Rose, Dustin Johnson, Koepka and Justin Thomas have all held the World No. 1 ranking at some point over the last year. Rose holds the No. 1 ranking heading into the Masters. He’s finished in the top-25 at Augusta in each of the last eight years. Two of those were second-place finishes. Part of the reason for the hot potato in the rankings is that nobody has done a heck of a lot to keep the ranking upon grabbing it. If Rose can knock down the door he’s been pounding on for nearly a decade, he’ll change that.

Can Rickie Fowler take that one final step?

As previously detailed, Fowler is one of several top-tier golfers looking for that elusive first major win. But his plight is a little more notable. First of all, Fowler has nine top-10 finishes in majors. All but one of those was a top-five. One near miss came a year ago, when Fowler finished only one stroke behind Reed. Since then, Fowler has a win, eight top-10 finishes, and only one missed cut. He doesn’t have a major championship yet. But based on the form we’ve seen over the last year, that can change soon.

Does Brooks Koepka continue his major dominance?

Koepka missed the Masters in 2018 with an injury. His best finish at Augusta came a year before that, when he finished T11. Since then, a lot has changed for Koepka. He won the U.S. Open in 2017 and 2018 (becoming the first man in nearly 30 years to repeat) and added the 2018 PGA Championship for good measure. Should Koepka win the Masters he’ll be on the brink of history — needing only the Open Championship to complete the career Grand Slam. It would also be another notch in one of the best major championship runs that we’ve ever seen.

Can Dustin Johnson add another major?

As much as DJ has accomplished in his career, his major championship resume is a little light. Only one of Johnson’s 22 professional wins was a major. Beyond that win, Johnson has 14 top-10 finishes in majors. Six of those were top-five finishes. So, he’s had his chances. There’s definitely a comfort level with the course. Johnson has finished in the top-10 in each of his last three trips to the Masters (remember, he had to withdraw in 2017). Augusta really is set up for a guy like DJ to succeed. He just needs to put the rounds together.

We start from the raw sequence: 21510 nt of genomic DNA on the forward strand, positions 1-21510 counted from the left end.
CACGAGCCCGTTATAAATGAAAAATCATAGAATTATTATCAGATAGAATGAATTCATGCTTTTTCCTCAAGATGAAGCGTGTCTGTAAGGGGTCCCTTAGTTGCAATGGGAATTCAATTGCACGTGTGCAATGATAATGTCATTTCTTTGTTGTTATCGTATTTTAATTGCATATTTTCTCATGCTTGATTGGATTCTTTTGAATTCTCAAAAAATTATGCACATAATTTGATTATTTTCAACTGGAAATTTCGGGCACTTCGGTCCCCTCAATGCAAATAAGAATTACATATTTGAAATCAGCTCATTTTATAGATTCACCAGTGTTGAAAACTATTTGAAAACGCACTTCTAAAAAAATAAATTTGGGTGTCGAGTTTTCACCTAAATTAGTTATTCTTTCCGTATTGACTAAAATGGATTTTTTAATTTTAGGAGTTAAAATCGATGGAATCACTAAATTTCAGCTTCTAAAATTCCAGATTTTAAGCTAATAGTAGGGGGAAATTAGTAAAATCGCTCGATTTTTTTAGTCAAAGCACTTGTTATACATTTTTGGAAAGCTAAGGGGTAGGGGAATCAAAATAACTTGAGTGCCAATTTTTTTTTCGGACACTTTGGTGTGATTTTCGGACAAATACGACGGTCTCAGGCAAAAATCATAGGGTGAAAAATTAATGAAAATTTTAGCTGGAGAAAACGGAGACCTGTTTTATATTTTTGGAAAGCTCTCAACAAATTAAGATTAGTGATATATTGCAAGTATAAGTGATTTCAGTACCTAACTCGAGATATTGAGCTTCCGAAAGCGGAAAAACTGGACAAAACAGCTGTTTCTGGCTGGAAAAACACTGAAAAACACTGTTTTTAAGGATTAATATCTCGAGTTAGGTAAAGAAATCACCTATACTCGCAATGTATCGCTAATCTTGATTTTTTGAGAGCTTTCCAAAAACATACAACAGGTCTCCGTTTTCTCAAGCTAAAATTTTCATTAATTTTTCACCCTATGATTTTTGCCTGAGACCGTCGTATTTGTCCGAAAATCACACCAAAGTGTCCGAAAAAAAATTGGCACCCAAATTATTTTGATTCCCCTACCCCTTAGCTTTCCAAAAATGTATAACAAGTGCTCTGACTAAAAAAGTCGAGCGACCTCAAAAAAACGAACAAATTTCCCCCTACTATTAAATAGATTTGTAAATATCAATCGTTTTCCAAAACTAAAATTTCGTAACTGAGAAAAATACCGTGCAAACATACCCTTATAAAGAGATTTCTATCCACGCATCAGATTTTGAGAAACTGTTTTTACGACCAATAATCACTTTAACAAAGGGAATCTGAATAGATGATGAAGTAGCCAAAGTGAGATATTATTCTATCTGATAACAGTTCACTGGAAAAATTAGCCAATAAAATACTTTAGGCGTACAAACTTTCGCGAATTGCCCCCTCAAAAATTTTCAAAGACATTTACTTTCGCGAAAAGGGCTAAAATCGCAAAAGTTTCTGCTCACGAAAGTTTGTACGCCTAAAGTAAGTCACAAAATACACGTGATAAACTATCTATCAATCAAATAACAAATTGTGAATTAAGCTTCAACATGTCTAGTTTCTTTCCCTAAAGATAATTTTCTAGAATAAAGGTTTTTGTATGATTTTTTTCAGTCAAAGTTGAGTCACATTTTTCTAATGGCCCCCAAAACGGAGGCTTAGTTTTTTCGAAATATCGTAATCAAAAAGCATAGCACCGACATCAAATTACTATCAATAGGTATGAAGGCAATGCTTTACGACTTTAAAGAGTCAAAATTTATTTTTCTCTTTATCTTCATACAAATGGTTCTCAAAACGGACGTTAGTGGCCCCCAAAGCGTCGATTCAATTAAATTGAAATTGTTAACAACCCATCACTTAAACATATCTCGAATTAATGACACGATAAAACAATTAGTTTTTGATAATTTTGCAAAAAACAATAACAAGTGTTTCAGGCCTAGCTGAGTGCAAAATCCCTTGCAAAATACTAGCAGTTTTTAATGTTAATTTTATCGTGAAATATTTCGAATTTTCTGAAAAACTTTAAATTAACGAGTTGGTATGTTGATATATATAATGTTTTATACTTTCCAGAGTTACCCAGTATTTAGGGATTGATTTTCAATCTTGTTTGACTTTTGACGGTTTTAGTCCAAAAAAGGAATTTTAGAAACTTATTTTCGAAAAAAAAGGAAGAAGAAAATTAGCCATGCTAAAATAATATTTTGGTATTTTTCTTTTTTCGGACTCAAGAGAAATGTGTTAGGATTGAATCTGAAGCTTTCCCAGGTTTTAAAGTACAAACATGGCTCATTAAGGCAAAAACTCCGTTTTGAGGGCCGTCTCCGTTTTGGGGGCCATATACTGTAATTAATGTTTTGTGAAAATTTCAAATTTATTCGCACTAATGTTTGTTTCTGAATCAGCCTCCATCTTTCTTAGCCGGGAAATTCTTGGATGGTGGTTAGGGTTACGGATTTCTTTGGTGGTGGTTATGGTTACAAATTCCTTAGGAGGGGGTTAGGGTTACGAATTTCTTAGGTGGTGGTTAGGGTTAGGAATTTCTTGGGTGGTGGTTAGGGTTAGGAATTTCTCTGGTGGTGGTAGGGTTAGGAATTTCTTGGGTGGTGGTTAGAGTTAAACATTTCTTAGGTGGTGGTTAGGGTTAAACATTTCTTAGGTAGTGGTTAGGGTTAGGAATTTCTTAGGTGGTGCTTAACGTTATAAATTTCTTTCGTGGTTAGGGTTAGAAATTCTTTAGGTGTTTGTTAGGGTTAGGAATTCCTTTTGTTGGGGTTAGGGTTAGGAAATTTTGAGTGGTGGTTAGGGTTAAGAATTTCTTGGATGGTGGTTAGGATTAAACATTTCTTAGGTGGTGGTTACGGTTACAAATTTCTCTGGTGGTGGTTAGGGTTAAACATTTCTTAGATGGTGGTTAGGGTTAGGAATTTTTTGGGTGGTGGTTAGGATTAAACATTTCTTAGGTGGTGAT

Will Rory McIlroy finally complete the Career Grand Slam?

McIlroy held the 54-hole lead in 2011 at the Masters and has finished in the top-10 in each of the last five years. What we haven’t seen him do is win. We saw the final round collapse in 2011. We saw McIlroy fail to really challenge Reed in 2018’s final pairing. But if McIlroy can get that monkey off of his back and earn his first Green Jacket, he’ll join Gene Sarazen, Ben Hogan, Gary Player, Nicklaus and Woods as the only men to win the modern Career Grand Slam. Golfers don’t come much more celebrated than that.

Is Tiger Woods finally ready to win another major?

Augusta has always been good to Tiger. He has four wins, nine other top-10s, and has never finished worse than T40 as a pro. Woods is 43 now. So if he’s going to really pursue Nicklaus’ major record, he needs to start winning majors again soon. Winning four more to equal the record may not be likely. But after a great revival season in 2018 — which included a T6 at the British Open, a runner-up at the PGA Championship, and a win at the TOUR Championship — it doesn’t seem impossible, either. A win would make it seem even more likely.